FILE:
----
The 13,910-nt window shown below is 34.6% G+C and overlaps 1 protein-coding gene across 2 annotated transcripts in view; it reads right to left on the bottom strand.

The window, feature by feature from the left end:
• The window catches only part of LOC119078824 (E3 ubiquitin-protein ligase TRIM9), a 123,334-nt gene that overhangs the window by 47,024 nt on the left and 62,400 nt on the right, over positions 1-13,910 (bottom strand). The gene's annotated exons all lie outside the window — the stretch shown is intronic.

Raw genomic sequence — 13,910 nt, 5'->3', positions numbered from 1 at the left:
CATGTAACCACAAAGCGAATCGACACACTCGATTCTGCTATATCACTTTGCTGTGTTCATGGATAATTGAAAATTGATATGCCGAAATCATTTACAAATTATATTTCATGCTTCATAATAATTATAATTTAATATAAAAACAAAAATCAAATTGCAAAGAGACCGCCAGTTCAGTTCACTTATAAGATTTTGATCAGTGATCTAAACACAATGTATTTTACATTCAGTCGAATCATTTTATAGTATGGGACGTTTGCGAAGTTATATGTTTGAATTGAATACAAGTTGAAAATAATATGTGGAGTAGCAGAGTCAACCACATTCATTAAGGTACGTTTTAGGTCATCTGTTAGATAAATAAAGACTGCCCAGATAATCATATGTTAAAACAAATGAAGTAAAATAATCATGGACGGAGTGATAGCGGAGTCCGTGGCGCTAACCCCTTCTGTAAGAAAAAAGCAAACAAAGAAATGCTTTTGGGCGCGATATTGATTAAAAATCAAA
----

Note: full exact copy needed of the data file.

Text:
The 13,910-nt window shown below is 34.6% G+C and overlaps 1 protein-coding gene across 2 annotated transcripts in view; it reads right to left on the bottom strand.

The window, feature by feature from the left end:
• The window catches only part of LOC119078824 (E3 ubiquitin-protein ligase TRIM9), a 123,334-nt gene that overhangs the window by 47,024 nt on the left and 62,400 nt on the right, over positions 1-13,910 (bottom strand). The gene's annotated exons all lie outside the window — the stretch shown is intronic.

Raw genomic sequence — 13,910 nt, 5'->3', positions numbered from 1 at the left:
CATGTAACCACAAAGCGAATCGACACACTCGATTCTGCTATATCACTTTGCTGTGTTCATGGATAATTGAAAATTGATATGCCGAAATCATTTACAAATTATATTTCATGCTTCATAATAATTATAATTTAATATAAAAACAAAAATCAAATTGCAAAGAGACCGCCAGTTCAGTTCACTTATAAGATTTTGATCAGTGATCTAAACACAATGTATTTTACATTCAGTCGAATCATTTTATAGTATGGGACGTTTGCGAAGTTATATGTTTGAATTGAATACAAGTTGAAAATAATATGTGGAGTAGCAGAGTCAACCACATTCATTAAGGTACGTTTTAGGTCATCTGTTAGATAAATAAAGACTGCCCAGATAATCATATGTTAAAACAAATGAAGTAAAATAATCATGGACGGAGTGATAGCGGAGTCCGTGGCGCTAACCCCTTCTGTAAGAAAAAAGCAAACAAAGAAATGCTTTTGGGCGCGATATTGATTAAAAATCAAA